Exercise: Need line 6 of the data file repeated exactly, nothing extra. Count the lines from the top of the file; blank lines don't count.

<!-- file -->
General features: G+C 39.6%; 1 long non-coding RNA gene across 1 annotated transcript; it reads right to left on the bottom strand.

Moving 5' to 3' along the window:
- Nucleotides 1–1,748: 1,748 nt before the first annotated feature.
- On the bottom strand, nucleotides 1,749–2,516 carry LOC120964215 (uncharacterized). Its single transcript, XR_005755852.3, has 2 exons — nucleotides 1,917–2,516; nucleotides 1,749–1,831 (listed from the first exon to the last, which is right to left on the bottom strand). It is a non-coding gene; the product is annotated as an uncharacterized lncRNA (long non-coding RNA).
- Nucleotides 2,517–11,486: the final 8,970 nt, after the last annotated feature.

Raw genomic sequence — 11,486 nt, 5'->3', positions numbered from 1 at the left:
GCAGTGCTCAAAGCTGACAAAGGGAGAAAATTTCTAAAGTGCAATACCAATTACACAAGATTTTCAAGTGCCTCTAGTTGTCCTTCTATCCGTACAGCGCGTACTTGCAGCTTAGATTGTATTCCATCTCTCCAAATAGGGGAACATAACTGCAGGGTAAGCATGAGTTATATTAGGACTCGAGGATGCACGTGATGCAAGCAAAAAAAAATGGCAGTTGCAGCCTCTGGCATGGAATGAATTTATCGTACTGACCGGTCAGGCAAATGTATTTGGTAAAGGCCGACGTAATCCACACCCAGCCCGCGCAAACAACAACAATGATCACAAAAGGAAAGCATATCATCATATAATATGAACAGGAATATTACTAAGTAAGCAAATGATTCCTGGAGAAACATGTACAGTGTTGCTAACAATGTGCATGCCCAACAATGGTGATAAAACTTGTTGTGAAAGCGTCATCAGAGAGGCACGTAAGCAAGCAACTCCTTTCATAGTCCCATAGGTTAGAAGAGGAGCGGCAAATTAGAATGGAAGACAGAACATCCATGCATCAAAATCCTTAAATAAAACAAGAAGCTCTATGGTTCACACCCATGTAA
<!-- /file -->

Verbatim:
Raw genomic sequence — 11,486 nt, 5'->3', positions numbered from 1 at the left: